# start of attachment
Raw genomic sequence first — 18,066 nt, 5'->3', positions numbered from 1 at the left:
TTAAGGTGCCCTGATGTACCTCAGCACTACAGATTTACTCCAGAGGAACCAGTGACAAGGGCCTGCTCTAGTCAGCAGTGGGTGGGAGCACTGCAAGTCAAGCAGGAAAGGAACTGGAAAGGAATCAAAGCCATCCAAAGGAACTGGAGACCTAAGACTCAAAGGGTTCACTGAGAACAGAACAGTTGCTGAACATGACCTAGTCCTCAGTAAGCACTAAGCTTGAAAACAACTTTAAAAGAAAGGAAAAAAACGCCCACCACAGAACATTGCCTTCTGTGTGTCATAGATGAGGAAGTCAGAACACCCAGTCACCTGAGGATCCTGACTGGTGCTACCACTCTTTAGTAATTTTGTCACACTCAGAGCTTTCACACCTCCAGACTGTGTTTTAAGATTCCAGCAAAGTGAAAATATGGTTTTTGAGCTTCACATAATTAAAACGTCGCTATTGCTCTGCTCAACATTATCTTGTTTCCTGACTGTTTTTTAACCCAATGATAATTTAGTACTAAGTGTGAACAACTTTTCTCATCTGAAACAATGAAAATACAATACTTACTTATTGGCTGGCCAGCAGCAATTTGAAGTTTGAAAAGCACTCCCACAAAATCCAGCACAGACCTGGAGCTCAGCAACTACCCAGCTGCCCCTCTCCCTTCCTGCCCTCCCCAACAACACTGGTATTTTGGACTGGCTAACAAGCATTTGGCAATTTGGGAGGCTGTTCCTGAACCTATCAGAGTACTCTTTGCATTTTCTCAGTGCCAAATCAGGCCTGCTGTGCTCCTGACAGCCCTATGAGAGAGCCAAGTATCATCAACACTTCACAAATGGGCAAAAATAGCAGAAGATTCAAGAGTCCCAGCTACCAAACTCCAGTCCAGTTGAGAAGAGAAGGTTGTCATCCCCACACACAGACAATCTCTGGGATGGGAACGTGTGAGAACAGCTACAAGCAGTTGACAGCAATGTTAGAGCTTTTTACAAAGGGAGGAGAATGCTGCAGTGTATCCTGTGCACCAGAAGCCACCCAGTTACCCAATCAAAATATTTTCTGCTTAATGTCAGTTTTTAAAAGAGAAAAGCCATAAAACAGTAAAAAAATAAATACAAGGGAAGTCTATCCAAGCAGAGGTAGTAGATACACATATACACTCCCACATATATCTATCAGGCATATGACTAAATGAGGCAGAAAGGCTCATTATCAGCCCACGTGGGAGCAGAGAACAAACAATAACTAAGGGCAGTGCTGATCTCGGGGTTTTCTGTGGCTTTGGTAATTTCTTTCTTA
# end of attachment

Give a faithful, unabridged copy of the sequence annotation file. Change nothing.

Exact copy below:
Raw genomic sequence first — 18,066 nt, 5'->3', positions numbered from 1 at the left:
TTAAGGTGCCCTGATGTACCTCAGCACTACAGATTTACTCCAGAGGAACCAGTGACAAGGGCCTGCTCTAGTCAGCAGTGGGTGGGAGCACTGCAAGTCAAGCAGGAAAGGAACTGGAAAGGAATCAAAGCCATCCAAAGGAACTGGAGACCTAAGACTCAAAGGGTTCACTGAGAACAGAACAGTTGCTGAACATGACCTAGTCCTCAGTAAGCACTAAGCTTGAAAACAACTTTAAAAGAAAGGAAAAAAACGCCCACCACAGAACATTGCCTTCTGTGTGTCATAGATGAGGAAGTCAGAACACCCAGTCACCTGAGGATCCTGACTGGTGCTACCACTCTTTAGTAATTTTGTCACACTCAGAGCTTTCACACCTCCAGACTGTGTTTTAAGATTCCAGCAAAGTGAAAATATGGTTTTTGAGCTTCACATAATTAAAACGTCGCTATTGCTCTGCTCAACATTATCTTGTTTCCTGACTGTTTTTTAACCCAATGATAATTTAGTACTAAGTGTGAACAACTTTTCTCATCTGAAACAATGAAAATACAATACTTACTTATTGGCTGGCCAGCAGCAATTTGAAGTTTGAAAAGCACTCCCACAAAATCCAGCACAGACCTGGAGCTCAGCAACTACCCAGCTGCCCCTCTCCCTTCCTGCCCTCCCCAACAACACTGGTATTTTGGACTGGCTAACAAGCATTTGGCAATTTGGGAGGCTGTTCCTGAACCTATCAGAGTACTCTTTGCATTTTCTCAGTGCCAAATCAGGCCTGCTGTGCTCCTGACAGCCCTATGAGAGAGCCAAGTATCATCAACACTTCACAAATGGGCAAAAATAGCAGAAGATTCAAGAGTCCCAGCTACCAAACTCCAGTCCAGTTGAGAAGAGAAGGTTGTCATCCCCACACACAGACAATCTCTGGGATGGGAACGTGTGAGAACAGCTACAAGCAGTTGACAGCAATGTTAGAGCTTTTTACAAAGGGAGGAGAATGCTGCAGTGTATCCTGTGCACCAGAAGCCACCCAGTTACCCAATCAAAATATTTTCTGCTTAATGTCAGTTTTTAAAAGAGAAAAGCCATAAAACAGTAAAAAAATAAATACAAGGGAAGTCTATCCAAGCAGAGGTAGTAGATACACATATACACTCCCACATATATCTATCAGGCATATGACTAAATGAGGCAGAAAGGCTCATTATCAGCCCACGTGGGAGCAGAGAACAAACAATAACTAAGGGCAGTGCTGATCTCGGGGTTTTCTGTGGCTTTGGTAATTTCTTTCTTA